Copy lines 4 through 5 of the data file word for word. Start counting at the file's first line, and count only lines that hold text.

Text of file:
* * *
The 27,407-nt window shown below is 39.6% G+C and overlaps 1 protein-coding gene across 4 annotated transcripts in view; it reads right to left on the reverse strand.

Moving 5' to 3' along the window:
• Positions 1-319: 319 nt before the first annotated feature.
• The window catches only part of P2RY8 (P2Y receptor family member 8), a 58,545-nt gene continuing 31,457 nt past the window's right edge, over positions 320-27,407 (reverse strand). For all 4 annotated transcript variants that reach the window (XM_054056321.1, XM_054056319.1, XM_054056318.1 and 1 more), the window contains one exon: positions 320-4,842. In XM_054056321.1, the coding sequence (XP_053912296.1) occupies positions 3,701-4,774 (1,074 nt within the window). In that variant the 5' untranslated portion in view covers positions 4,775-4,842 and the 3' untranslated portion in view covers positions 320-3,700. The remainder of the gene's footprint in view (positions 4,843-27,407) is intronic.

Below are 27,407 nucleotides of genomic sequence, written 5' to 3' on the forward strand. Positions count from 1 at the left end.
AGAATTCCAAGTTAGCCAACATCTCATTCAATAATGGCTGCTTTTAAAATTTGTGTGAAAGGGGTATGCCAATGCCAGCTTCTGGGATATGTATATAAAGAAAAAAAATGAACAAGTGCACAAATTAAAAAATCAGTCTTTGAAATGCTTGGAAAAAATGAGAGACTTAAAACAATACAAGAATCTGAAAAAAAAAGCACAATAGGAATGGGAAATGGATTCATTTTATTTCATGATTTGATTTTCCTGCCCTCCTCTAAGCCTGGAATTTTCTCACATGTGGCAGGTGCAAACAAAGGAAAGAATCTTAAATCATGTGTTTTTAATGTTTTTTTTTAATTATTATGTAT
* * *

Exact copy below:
• The window catches only part of P2RY8 (P2Y receptor family member 8), a 58,545-nt gene continuing 31,457 nt past the window's right edge, over positions 320-27,407 (reverse strand). For all 4 annotated transcript variants that reach the window (XM_054056321.1, XM_054056319.1, XM_054056318.1 and 1 more), the window contains one exon: positions 320-4,842. In XM_054056321.1, the coding sequence (XP_053912296.1) occupies positions 3,701-4,774 (1,074 nt within the window). In that variant the 5' untranslated portion in view covers positions 4,775-4,842 and the 3' untranslated portion in view covers positions 320-3,700. The remainder of the gene's footprint in view (positions 4,843-27,407) is intronic.

Below are 27,407 nucleotides of genomic sequence, written 5' to 3' on the forward strand. Positions count from 1 at the left end.